Norton Gets $40 Million for DCTAG, Prevents New Anti-Home-Rule Riders in Final Spending Bill


WASHINGTON, D.C. — (RealEstateRama) — The office of Congresswoman Eleanor Holmes Norton (D-DC) today announced that the expected final fiscal year (FY) 2019 District of Columbia Appropriations bill, filed last night, contains $40 million for the D.C. Tuition Assistance Grant Program (DCTAG) and no anti-home-rule riders. Norton achieved these victories despite the fact that the bill was finalized late last year, when Republicans controlled both the House and Senate and the Presidency.

Congresswoman Eleanor Holmes Norton
Congresswoman Eleanor Holmes Norton

“I am grateful to our Democratic House and Senate appropriators and leadership, who were able to maintain our D.C. priorities in the bill, even though our members were in the minority when the bill was negotiated last year,” Norton said. “With Democrats now in control of the House, I expect to achieve even more funding and home-rule victories in the FY 2020 D.C. Appropriations bill.”

Norton secured $40 million for DCTAG for the fourth consecutive year, overcoming President Trump’s budget proposal, which zeroed out DCTAG funding, and the original versions of the House and Senate bills, which proposed only $30 million for DCTAG. The bill does, however, reduce the family income eligibility threshold for future DCTAG students from approximately $796,000 to $500,000, indexed to inflation. Norton said that she will try to reinstate the current family income eligibility threshold in next year’s bill.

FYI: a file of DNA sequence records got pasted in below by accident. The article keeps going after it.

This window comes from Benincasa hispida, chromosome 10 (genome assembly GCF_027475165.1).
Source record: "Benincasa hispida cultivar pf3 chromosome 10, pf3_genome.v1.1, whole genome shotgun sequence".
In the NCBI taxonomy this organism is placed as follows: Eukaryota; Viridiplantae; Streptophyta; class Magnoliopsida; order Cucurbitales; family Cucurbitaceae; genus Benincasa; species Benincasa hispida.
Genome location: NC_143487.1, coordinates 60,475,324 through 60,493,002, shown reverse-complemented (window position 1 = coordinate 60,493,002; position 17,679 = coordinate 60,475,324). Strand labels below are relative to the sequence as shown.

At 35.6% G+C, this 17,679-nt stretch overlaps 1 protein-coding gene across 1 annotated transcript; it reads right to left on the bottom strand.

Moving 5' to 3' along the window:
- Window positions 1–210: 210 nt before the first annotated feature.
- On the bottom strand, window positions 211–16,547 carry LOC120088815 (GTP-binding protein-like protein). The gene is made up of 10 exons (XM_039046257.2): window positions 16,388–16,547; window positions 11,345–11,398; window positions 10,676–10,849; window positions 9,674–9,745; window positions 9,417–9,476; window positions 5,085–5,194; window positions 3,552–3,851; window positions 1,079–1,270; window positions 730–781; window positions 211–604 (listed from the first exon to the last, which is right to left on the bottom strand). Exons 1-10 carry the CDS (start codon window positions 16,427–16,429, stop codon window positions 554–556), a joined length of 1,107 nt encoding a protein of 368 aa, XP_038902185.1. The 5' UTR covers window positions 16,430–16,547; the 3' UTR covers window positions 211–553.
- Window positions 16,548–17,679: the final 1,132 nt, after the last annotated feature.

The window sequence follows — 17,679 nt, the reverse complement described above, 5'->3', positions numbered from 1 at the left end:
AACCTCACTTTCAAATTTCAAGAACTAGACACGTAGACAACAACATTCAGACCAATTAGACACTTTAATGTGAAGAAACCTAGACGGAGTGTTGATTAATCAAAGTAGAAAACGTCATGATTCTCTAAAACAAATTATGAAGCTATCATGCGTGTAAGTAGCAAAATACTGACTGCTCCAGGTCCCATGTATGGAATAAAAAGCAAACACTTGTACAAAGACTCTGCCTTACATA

Norton noted that it has been impossible to eliminate the current prohibitions on D.C. spending its local funds on abortions for low-income women and commercializing recreational marijuana, but is encouraged to try again now that the Democrats control at least one House. She was pleased to be successful in eliminating the five other anti-home-rule riders that were in the original House version of the bill.

Norton said the bill also exempts D.C. from shutdowns in FY 2020, a continuation of an exemption she has secured each year since the federal government shutdown in 2013. The exemption proved critical to maintaining D.C. services and operations during the record 35-day federal government shutdown this fiscal year.

Norton said the bill also provides the following special funding for D.C.: $8 million for the DC Water and Sewer Authority (DC Water), critical funding Norton has secured annually for ongoing work to clean up the Anacostia and Potomac rivers and Rock Creek and to control flooding in the District; $435,000 for the Major General David F. Wherley, Jr. District of Columbia National Guard Retention and College Access Program, which provides tuition assistance for D.C. National Guard members; and $3 million to combat HIV/AIDS in D.C.

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